He recalled that day in 2002, the 90-degree heat and dozens of soldiers dressed in full combat gear, the multitude of MH-47 Chinooks waiting to transport them from the base to snow-covered mountains of the region.
He didn't meet Petty Officer 1st Class Neil C. Roberts that day, but likely saw him among the soldiers en route to the fight.
Sunday, Hines, chairman of the Supreme Sacrifice Committee of the York County Joint Veterans Council, stood beside Roberts' grave in Prospect Hill Cemetery paying tribute to the soldier.
Roberts and 11 other soldiers with York County ties have died in combat since the 9/11 attacks, Hines said.
Hines led the memorial service at 11 a.m. that began with the Pledge of Allegiance and ended with taps. He thanked Roberts, his family and men and women who have given
their lives for freedoms Americans enjoy daily.
Among a few dozen participants paying respects were members of Veterans Post No. 35; U.S. Rep. Todd Platts, R-York County; York County Commissioner Doug Kilgore; and York City Mayor John Brenner.
Emotions still raw: They stood outside in the brisk winter wind alongside Roberts' in-laws, who say their emotions remain as raw as the day they learned he'd died. Roberts' wife, formerly Patricia Page, is a York County native who lives in Virginia Beach, Va. There, she and their 6-year-old son, Nathan, have a military-based support system.
Page's mother, Lois Page, said it is difficult for her daughter to make the trip here to her late husband's grave. Still, Lois Page says the family appreciates the yearly tribute.
Cory Goshorn, 37, of York, is a family friend who attended the memorial. He was among the first outside the family to hear of Roberts' death.
"You don't want to think about it, but you almost expect something like this to happen," Goshorn said about Roberts' death, explaining that the role Roberts played in the initial days of the battle was a dangerous one. "He (used) every clip. From what I hear, (American soldiers) took out a large number, much more than the casualties we suffered."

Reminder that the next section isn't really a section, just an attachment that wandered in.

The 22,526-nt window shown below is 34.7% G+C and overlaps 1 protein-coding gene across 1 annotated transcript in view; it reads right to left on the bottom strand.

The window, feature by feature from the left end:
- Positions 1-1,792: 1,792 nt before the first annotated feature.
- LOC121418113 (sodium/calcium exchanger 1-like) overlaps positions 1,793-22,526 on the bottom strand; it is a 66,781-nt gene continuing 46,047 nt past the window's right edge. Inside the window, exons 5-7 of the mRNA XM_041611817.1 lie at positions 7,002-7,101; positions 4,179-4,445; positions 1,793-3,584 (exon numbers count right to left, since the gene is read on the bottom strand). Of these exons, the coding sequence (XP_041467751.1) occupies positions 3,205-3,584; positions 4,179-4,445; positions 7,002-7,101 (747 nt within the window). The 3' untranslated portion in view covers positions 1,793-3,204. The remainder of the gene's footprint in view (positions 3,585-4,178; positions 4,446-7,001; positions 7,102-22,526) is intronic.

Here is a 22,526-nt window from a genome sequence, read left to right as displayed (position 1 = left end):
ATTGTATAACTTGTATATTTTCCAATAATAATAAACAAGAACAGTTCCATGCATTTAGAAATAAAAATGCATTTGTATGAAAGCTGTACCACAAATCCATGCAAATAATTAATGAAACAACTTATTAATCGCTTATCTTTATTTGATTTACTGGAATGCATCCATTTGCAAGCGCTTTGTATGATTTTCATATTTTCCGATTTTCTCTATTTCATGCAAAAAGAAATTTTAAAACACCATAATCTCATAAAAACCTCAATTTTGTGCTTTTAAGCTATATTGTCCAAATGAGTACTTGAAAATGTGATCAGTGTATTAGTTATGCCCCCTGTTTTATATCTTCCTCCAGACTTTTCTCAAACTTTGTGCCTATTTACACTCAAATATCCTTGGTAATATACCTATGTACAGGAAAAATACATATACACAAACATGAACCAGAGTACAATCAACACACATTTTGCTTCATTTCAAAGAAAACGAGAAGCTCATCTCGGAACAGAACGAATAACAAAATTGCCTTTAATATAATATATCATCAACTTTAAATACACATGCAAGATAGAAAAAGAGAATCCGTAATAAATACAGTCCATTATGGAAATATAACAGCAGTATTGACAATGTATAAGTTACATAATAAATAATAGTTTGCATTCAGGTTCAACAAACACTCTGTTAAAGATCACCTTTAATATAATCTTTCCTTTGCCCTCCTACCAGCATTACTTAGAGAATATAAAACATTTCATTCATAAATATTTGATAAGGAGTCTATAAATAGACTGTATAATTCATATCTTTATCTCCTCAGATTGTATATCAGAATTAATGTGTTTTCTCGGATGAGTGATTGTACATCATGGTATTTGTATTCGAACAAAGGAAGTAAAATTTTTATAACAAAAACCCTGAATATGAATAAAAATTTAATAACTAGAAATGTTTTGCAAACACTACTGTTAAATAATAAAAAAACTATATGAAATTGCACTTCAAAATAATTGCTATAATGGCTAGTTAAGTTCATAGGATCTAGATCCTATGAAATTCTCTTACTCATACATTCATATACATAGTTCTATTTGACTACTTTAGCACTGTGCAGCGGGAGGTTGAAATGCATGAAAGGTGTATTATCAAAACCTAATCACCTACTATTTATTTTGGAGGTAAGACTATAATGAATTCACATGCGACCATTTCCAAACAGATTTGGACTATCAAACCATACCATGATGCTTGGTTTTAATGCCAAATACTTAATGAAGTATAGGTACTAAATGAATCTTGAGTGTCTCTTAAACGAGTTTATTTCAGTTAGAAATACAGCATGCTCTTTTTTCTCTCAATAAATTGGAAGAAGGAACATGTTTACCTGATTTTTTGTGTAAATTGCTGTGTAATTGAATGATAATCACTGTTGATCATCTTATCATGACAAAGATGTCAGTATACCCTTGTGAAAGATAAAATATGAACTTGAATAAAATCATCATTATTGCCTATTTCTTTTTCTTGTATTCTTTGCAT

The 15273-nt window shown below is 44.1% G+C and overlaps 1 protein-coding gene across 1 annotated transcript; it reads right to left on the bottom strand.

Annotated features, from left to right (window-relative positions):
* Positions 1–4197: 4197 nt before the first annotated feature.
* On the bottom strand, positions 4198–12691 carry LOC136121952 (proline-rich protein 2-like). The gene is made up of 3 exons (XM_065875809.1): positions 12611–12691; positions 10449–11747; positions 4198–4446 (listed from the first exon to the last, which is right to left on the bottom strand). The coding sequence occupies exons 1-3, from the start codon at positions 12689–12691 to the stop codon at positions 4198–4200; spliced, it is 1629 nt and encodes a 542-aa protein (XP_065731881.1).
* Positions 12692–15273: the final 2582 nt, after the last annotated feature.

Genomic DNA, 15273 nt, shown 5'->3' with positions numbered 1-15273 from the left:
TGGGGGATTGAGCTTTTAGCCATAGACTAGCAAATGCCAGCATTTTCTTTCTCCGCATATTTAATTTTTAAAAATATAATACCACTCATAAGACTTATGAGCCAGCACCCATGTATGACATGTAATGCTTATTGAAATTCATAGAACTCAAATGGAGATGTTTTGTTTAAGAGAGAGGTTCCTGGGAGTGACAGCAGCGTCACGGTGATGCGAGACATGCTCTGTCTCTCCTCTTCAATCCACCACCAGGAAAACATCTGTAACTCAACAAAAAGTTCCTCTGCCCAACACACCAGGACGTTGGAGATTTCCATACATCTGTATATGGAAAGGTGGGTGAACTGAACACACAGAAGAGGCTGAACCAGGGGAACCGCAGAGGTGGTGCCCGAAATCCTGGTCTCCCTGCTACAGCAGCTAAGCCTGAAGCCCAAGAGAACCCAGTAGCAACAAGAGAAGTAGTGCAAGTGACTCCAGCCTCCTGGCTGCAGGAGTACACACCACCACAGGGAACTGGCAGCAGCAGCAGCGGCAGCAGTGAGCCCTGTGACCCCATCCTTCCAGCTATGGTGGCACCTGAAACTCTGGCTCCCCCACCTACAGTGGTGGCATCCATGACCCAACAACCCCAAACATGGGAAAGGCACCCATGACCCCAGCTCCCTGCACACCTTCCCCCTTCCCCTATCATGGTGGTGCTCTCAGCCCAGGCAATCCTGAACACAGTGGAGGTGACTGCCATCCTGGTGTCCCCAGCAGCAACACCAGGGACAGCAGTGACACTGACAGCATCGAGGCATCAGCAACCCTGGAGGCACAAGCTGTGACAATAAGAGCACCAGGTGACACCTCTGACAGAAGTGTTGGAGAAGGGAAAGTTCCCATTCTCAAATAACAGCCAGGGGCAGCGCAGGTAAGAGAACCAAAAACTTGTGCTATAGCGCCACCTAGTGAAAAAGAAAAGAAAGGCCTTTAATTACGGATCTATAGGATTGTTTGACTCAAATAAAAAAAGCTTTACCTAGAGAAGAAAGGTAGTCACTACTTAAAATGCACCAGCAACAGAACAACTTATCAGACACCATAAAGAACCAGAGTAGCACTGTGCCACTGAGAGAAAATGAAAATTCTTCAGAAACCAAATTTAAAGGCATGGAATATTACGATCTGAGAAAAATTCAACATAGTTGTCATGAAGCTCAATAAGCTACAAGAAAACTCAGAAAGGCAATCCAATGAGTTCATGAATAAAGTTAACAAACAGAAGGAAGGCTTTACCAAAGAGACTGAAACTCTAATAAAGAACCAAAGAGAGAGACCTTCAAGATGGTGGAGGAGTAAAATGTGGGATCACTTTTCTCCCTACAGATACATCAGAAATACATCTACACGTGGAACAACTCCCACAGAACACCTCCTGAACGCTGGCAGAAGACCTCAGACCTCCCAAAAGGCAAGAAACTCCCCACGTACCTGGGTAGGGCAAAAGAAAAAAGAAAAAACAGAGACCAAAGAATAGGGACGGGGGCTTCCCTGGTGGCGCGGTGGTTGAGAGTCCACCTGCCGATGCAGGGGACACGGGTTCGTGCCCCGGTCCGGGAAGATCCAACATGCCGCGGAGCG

Roberts and fellow Navy SEAL team members were to be deposited March 3, 2002, atop a mountain where they would fight al-Qaida, but soon discovered the area was overrun with fighters.
Their helicopter was fired upon at the same time Roberts prepared to exit the helicopter. The decision was made to abort the mission, the helicopter lurched and Roberts fell some 10 feet to the mountain below. There, in three feet of snow, he was surrounded by al-Qaida.
Roberts kept attackers at bay until he ran out of ammunition; he was captured and killed. A 15-hour battle followed the incident, resulting in several American deaths.
The battle, now known as Roberts Ridge, is the subject of two books, a documentary and a television movie. Roberts' face, framed with curly blondish hair and adorned with a mustache, is synonymous with the battle and sacrifices heroes make to protect comrades and country.
"He's a hero for sure," Goshorn said. "He's definitely a hero."
-- Reach Kathy Stevens at 505-5437 or email@example.com.
At least 12 soldiers with York County ties have died in combat since the 9/11 attacks.
The Supreme Sacrifice Committee Joint Veterans Council of York County honors these men:
Petty Officer 1st Class Neil C. Roberts
Cpl. Brian M. Kennedy
Lance Cpl. Joseph B. Maglion II
Spc. Ryan G. Carlock SPC
Spc. Martin W. Kondor
Spc. Nicholas J. Zangara
1st Lt. Neil A Santoriello Jr.
Cpl. Michael R. Cohen
Lance Cpl. Jeffery S. Blanton
Private 1st Class Kenneth E. Zeigler II
Sgt. 1st Class Brett E. Walden
Lance Cpl. Matthew A. Snyder